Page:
Campaigning For Votes ... And Laughs

If you're running for president, you have to show up at the Iowa State Fair and you have to debate just about every day.

Now there's a new tradition that's fast becoming as familiar as kissing a baby or chowing down on local grub: an appearance on "The Daily Show" or "The Colbert Report" — the twin towers of the Comedy Central network's political coverage, labeled "Indecision 2008," reports CBS News chief political analyst Jeff Greenfield.

Sen. Barack Obama, D-Ill., was with Jon Stewart on Wednesday night.

"With the experience thing, have you thought about running a smaller country first?" asks "The Daily Show" host.

Former Arkansas Gov. Mike Huckabee was with "Colbert Report" host Stephen Colbert last week.

"I was on the Stephen Colbert show not once, but twice, and you gave me the bump the last time," Huckabee said on the show.

Sen. John McCain, R-Ariz., a "Daily Show" favorite, has been on 10 times; most recently, to talk abut his campaign woes.

"In the words of Chairman Mao, 'It's always darkest just before it's totally black,'" he quipped.

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So what's the appeal?

"You actually end up being more truthful and talking more substance on a show like this than you do sometimes on some of these other shows," says Obama.

You can see why candidates would flock to shows that can reach more than a million mostly young, mostly male viewers — one of the most elusive and desirable of audiences. For Comedy Central, there's a clear bottom-line payoff.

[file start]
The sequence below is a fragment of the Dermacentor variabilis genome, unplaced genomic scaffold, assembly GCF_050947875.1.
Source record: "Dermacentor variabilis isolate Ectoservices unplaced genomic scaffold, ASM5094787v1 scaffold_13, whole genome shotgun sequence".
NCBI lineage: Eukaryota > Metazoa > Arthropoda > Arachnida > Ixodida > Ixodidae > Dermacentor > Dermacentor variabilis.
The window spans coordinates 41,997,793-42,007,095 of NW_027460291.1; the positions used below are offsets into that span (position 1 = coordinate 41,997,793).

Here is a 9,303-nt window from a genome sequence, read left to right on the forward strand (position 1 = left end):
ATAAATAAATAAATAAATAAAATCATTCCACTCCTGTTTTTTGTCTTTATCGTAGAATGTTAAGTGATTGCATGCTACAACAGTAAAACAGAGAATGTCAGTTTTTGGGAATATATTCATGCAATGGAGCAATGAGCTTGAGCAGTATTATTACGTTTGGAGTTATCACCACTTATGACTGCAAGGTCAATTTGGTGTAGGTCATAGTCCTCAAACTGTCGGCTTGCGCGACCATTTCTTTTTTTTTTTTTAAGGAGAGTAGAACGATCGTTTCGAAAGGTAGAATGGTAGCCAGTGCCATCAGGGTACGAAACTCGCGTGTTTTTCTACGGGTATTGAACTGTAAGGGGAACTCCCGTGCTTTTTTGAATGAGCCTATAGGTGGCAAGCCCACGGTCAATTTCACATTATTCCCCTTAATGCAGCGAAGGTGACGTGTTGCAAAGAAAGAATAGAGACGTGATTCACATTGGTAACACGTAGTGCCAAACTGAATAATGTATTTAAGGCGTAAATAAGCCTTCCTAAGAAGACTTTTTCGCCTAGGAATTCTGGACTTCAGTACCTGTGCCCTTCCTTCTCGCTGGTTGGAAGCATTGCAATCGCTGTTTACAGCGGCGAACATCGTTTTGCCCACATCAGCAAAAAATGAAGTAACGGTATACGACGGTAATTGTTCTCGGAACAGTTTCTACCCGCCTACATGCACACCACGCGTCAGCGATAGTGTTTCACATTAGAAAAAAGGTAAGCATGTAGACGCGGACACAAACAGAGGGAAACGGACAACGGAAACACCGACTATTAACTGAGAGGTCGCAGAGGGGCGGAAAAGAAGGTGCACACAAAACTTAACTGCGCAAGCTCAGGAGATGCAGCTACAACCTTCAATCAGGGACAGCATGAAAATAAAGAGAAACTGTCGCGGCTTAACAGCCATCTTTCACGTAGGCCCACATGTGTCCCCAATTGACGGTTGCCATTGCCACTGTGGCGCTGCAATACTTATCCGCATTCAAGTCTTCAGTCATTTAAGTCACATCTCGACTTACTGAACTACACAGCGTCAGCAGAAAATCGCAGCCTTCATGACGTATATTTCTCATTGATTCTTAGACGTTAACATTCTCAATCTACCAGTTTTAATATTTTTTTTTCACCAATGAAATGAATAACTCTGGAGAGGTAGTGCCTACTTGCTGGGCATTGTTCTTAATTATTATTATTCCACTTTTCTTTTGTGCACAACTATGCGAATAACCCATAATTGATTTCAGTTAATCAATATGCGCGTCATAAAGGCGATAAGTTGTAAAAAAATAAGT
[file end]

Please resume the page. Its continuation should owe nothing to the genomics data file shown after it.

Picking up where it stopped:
"It's big business for us now," says Michelle Ganeless, a Comedy Central vice president. "The franchise of 'Indecision' has become one of our biggest success stories with advertisers."

Advertisers like Volkswagen, which has made a multimillion-dollar buy. The network, which has launched a freestanding "Indecision 2008" Web site, also plans a politically-themed comedy tour.

"They're reaching an audience that's interested in politics — but that's younger, and that's a rarity," says Ganeless.

It's the kind of coverage that has a very different feel from the old days: When John Kennedy went on Jack Paar's "Tonight" Show back in 1960; the treatment was deferential — almost fawning.

"May … may I call you Jack?" Parr asked.

That's not so much the case today.

"I only mean this in the most respectable way: Who the hell are you?" Colbert recently asked Huckabee.

And Stewart to Sen. Joe Biden, D-Del.: "Is there anything in Delaware the Bidens don't control?"

"It's tough humor, but there's always an intellectual bite to it," Biden said.

Not every candidate finds the network comfortable turf. Neither Hillary Clinton, Rudy Giuliani nor Mitt Romney has shown up so far. Even so, Comedy Central is showing that political funny business can mean serious profits.